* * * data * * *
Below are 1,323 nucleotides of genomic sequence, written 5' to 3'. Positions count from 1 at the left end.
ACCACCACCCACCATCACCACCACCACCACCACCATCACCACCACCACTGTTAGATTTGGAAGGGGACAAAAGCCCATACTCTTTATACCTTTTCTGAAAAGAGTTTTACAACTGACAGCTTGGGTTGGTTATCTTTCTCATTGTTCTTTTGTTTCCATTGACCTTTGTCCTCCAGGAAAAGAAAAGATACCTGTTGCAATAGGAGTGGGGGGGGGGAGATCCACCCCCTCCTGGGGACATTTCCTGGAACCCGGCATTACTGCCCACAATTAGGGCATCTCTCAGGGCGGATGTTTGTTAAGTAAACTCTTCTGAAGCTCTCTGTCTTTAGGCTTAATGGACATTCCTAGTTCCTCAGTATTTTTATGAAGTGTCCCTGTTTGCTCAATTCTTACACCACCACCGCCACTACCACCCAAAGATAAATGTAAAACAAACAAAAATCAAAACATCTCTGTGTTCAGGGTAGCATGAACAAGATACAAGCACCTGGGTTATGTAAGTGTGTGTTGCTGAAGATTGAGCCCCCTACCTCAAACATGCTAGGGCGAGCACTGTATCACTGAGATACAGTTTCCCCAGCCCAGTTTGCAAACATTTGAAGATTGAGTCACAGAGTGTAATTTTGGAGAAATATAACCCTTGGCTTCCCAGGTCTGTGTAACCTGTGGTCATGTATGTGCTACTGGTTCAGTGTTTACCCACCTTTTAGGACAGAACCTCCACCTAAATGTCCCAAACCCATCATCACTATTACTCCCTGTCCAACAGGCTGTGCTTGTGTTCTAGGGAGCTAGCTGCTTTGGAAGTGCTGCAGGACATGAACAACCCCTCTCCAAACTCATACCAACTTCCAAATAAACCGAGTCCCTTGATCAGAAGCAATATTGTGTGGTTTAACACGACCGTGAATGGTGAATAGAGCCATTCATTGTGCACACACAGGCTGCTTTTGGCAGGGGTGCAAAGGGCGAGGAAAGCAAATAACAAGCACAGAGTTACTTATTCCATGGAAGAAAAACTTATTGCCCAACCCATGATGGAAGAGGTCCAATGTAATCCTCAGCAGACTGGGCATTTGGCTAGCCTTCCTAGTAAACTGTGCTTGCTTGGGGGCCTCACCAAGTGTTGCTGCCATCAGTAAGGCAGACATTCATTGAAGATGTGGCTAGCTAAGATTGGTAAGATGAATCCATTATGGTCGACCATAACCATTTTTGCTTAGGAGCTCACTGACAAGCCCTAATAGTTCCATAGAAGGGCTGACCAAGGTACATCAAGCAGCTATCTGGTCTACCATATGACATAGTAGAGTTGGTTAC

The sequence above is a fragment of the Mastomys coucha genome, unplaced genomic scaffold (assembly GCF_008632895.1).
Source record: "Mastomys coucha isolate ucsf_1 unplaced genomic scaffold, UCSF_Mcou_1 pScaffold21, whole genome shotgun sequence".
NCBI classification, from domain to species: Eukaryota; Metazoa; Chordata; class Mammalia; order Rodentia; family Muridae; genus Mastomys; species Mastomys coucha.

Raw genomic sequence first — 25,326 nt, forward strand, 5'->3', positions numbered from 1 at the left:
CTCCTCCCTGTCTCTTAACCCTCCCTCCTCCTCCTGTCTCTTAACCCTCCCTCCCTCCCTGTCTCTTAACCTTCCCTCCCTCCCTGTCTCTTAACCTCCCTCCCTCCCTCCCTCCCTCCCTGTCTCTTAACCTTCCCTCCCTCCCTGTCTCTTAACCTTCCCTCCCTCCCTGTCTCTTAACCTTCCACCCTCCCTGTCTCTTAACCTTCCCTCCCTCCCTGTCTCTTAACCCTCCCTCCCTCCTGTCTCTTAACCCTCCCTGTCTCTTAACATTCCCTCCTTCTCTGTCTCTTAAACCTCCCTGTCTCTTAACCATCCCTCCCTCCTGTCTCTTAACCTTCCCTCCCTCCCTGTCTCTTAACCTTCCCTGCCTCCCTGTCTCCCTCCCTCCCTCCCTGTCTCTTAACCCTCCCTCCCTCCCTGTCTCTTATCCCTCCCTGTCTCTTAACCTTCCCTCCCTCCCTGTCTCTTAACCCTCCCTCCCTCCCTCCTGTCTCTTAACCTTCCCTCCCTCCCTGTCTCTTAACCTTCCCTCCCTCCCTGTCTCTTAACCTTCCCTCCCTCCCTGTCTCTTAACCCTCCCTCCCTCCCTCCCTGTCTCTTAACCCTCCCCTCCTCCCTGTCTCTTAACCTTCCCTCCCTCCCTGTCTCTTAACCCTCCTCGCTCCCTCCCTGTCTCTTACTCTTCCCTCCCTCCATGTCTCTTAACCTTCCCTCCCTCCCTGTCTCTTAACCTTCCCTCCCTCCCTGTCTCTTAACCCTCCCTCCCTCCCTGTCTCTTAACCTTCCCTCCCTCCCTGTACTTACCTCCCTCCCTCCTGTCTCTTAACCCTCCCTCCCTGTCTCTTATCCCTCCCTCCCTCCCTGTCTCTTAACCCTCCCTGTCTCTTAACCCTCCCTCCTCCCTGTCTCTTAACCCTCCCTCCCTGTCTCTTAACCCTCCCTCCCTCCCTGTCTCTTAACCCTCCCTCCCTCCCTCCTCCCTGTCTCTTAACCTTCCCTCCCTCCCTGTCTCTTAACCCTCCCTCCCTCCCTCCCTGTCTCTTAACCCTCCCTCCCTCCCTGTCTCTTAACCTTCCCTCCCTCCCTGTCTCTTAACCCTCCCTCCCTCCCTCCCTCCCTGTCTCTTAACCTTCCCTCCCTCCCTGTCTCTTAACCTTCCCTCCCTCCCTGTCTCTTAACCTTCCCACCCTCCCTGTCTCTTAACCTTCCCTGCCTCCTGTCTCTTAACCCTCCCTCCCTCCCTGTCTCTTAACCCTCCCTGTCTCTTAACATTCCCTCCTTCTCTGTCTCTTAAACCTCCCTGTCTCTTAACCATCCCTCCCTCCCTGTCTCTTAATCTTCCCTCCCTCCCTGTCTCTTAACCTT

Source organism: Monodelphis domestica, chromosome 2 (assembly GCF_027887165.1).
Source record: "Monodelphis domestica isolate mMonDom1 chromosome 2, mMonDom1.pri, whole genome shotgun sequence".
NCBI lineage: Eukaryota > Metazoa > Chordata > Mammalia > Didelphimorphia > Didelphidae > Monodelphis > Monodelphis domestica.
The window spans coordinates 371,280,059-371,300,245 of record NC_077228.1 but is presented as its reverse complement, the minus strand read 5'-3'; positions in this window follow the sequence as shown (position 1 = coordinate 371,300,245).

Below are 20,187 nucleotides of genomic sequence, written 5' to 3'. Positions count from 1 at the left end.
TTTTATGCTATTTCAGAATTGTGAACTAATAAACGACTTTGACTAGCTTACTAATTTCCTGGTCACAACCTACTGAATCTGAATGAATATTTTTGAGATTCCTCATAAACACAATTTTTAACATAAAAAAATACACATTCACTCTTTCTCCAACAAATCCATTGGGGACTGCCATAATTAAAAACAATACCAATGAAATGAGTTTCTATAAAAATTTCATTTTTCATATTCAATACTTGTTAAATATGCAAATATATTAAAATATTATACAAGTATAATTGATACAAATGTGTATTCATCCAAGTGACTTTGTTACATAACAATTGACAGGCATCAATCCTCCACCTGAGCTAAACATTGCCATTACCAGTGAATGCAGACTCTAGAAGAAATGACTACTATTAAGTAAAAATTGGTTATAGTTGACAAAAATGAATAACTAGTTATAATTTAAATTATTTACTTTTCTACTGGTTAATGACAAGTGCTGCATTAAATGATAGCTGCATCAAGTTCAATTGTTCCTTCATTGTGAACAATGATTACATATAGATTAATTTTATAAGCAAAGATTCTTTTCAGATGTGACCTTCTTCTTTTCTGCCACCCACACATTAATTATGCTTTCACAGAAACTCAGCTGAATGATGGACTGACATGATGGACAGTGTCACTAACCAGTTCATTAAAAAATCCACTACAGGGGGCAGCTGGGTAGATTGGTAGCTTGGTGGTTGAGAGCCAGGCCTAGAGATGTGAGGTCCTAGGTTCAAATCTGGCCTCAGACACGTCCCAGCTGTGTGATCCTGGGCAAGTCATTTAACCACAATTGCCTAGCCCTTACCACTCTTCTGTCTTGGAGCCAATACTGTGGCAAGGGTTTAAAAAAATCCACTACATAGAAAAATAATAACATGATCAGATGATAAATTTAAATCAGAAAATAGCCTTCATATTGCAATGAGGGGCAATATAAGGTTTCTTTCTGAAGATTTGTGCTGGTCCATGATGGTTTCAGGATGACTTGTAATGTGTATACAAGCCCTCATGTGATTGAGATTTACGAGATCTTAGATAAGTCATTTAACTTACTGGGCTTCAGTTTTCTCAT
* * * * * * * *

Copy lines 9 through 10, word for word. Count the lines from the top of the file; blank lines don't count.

Source record: "Monodelphis domestica isolate mMonDom1 chromosome 2, mMonDom1.pri, whole genome shotgun sequence".
NCBI lineage: Eukaryota > Metazoa > Chordata > Mammalia > Didelphimorphia > Didelphidae > Monodelphis > Monodelphis domestica.